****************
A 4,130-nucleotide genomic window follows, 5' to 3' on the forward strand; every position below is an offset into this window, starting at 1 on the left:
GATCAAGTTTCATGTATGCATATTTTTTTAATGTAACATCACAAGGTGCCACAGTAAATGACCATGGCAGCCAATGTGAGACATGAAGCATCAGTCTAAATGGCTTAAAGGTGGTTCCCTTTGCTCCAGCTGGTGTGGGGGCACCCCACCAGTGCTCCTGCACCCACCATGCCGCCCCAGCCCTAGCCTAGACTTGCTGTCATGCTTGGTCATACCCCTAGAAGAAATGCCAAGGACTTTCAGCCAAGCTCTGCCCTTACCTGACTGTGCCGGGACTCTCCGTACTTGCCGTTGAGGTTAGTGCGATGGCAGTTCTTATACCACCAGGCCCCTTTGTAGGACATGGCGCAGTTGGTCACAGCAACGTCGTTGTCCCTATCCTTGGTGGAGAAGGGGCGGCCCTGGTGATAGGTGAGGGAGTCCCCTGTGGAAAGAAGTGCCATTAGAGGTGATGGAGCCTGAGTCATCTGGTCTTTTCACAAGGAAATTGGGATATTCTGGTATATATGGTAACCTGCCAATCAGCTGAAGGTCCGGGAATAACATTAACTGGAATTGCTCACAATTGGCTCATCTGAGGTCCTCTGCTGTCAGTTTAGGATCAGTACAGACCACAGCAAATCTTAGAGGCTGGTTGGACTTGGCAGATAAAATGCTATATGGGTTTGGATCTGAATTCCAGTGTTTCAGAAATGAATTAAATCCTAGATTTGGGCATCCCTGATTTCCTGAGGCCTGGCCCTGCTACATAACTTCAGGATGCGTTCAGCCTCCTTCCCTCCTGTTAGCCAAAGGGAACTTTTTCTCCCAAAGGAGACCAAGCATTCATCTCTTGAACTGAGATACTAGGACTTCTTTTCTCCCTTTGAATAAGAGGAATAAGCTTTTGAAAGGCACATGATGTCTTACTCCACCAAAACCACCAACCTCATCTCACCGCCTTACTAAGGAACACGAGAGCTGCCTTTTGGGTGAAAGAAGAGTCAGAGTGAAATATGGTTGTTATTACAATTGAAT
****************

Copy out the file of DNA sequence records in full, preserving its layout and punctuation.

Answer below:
A 4,130-nucleotide genomic window follows, 5' to 3' on the forward strand; every position below is an offset into this window, starting at 1 on the left:
GATCAAGTTTCATGTATGCATATTTTTTTAATGTAACATCACAAGGTGCCACAGTAAATGACCATGGCAGCCAATGTGAGACATGAAGCATCAGTCTAAATGGCTTAAAGGTGGTTCCCTTTGCTCCAGCTGGTGTGGGGGCACCCCACCAGTGCTCCTGCACCCACCATGCCGCCCCAGCCCTAGCCTAGACTTGCTGTCATGCTTGGTCATACCCCTAGAAGAAATGCCAAGGACTTTCAGCCAAGCTCTGCCCTTACCTGACTGTGCCGGGACTCTCCGTACTTGCCGTTGAGGTTAGTGCGATGGCAGTTCTTATACCACCAGGCCCCTTTGTAGGACATGGCGCAGTTGGTCACAGCAACGTCGTTGTCCCTATCCTTGGTGGAGAAGGGGCGGCCCTGGTGATAGGTGAGGGAGTCCCCTGTGGAAAGAAGTGCCATTAGAGGTGATGGAGCCTGAGTCATCTGGTCTTTTCACAAGGAAATTGGGATATTCTGGTATATATGGTAACCTGCCAATCAGCTGAAGGTCCGGGAATAACATTAACTGGAATTGCTCACAATTGGCTCATCTGAGGTCCTCTGCTGTCAGTTTAGGATCAGTACAGACCACAGCAAATCTTAGAGGCTGGTTGGACTTGGCAGATAAAATGCTATATGGGTTTGGATCTGAATTCCAGTGTTTCAGAAATGAATTAAATCCTAGATTTGGGCATCCCTGATTTCCTGAGGCCTGGCCCTGCTACATAACTTCAGGATGCGTTCAGCCTCCTTCCCTCCTGTTAGCCAAAGGGAACTTTTTCTCCCAAAGGAGACCAAGCATTCATCTCTTGAACTGAGATACTAGGACTTCTTTTCTCCCTTTGAATAAGAGGAATAAGCTTTTGAAAGGCACATGATGTCTTACTCCACCAAAACCACCAACCTCATCTCACCGCCTTACTAAGGAACACGAGAGCTGCCTTTTGGGTGAAAGAAGAGTCAGAGTGAAATATGGTTGTTATTACAATTGAAT